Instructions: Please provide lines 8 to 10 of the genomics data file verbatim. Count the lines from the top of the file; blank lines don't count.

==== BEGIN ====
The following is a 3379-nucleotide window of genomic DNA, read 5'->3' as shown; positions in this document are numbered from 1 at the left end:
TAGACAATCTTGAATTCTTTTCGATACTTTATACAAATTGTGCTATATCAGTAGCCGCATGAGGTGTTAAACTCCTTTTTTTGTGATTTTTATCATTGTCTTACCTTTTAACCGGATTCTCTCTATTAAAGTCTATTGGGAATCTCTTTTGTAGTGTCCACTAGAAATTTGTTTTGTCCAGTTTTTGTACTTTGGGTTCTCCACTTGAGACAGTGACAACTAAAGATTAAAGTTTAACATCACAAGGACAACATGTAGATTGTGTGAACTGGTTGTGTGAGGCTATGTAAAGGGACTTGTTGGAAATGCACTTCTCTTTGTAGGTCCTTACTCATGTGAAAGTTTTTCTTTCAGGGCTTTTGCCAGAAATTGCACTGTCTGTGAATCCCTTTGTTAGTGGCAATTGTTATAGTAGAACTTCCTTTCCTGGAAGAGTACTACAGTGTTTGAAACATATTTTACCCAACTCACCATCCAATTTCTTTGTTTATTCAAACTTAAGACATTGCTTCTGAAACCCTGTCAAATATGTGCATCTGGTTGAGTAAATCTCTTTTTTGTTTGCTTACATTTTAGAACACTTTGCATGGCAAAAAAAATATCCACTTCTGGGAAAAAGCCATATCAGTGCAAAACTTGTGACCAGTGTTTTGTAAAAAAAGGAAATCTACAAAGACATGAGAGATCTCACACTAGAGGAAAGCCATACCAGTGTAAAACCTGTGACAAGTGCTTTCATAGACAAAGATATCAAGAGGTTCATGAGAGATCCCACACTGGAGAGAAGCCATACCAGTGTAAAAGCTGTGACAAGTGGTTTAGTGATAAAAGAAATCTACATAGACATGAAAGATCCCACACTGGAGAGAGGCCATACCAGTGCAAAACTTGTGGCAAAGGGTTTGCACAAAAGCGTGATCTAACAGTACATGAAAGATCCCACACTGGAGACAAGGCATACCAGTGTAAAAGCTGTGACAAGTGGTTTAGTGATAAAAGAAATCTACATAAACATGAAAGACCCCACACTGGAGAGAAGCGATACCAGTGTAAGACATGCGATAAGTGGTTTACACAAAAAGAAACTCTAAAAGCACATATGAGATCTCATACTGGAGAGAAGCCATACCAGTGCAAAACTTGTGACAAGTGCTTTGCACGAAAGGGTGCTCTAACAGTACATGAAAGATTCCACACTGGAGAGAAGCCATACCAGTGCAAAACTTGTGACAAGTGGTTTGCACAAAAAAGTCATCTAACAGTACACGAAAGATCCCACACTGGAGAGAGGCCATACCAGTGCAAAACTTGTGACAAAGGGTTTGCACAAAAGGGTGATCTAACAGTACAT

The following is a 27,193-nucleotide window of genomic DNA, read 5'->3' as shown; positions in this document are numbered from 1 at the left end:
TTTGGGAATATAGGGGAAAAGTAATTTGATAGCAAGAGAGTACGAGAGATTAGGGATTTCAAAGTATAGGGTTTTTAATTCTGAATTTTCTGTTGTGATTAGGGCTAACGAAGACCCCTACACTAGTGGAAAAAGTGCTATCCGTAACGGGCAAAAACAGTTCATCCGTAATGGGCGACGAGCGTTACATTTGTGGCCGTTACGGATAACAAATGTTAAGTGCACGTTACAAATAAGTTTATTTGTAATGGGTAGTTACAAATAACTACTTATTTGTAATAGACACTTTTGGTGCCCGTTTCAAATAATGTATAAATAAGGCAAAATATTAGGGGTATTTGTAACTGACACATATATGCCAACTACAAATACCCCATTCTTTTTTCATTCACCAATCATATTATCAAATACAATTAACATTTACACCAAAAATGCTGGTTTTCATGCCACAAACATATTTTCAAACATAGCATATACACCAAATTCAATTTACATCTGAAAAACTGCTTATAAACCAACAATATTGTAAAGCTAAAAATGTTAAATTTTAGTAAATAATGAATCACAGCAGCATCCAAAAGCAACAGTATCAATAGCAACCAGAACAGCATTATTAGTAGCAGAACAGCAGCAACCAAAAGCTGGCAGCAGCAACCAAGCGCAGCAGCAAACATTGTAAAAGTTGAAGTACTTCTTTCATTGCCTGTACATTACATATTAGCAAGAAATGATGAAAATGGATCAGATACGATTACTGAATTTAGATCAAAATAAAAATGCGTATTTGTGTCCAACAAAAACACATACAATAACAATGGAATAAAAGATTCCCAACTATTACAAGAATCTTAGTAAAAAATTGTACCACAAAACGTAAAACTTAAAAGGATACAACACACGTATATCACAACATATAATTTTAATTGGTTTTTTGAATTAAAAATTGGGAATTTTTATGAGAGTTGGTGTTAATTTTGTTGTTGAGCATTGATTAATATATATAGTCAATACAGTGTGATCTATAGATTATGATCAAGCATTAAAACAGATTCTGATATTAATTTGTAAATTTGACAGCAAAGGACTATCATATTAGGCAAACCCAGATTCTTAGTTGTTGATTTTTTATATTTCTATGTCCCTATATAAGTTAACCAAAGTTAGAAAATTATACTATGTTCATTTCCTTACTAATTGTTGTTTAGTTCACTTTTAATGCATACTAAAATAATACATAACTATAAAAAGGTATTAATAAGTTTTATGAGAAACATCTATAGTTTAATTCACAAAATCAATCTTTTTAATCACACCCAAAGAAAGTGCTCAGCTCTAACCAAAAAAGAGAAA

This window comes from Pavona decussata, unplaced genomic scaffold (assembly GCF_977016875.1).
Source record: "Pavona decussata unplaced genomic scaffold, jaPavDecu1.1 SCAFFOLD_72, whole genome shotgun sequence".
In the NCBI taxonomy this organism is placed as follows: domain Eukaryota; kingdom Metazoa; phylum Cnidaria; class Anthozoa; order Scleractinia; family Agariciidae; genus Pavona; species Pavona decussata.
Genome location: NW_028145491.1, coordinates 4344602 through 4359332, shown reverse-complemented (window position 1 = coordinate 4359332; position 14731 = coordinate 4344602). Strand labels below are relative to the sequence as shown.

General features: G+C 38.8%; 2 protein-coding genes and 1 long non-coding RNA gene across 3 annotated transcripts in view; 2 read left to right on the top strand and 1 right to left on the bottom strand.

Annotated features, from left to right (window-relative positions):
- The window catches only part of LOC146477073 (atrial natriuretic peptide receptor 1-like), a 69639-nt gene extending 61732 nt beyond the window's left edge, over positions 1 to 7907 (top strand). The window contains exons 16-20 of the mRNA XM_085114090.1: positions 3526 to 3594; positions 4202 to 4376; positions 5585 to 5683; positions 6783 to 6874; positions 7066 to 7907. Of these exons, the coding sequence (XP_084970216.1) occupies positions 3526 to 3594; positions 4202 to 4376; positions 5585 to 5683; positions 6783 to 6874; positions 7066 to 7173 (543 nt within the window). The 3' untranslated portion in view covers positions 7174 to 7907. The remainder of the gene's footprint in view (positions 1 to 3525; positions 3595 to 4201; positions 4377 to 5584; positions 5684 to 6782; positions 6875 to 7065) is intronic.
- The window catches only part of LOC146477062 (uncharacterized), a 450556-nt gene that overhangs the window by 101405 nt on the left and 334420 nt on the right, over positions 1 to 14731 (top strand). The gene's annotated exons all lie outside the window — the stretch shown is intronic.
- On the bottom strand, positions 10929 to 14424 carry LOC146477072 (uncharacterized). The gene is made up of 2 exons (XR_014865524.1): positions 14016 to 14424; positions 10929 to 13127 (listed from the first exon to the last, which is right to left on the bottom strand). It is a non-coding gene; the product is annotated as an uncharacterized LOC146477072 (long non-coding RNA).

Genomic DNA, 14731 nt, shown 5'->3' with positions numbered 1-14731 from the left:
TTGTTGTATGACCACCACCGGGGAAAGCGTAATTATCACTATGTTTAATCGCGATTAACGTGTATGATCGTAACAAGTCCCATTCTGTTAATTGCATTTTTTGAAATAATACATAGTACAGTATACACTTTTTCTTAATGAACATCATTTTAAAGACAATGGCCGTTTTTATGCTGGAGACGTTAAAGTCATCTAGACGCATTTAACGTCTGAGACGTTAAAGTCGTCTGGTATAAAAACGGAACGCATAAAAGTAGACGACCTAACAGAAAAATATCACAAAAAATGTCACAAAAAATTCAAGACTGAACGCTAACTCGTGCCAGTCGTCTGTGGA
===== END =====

Genome location: NW_028145491.1, coordinates 4344602 through 4359332, shown reverse-complemented (window position 1 = coordinate 4359332; position 14731 = coordinate 4344602). Strand labels below are relative to the sequence as shown.

General features: G+C 38.8%; 2 protein-coding genes and 1 long non-coding RNA gene across 3 annotated transcripts in view; 2 read left to right on the top strand and 1 right to left on the bottom strand.

Annotated features, from left to right (window-relative positions):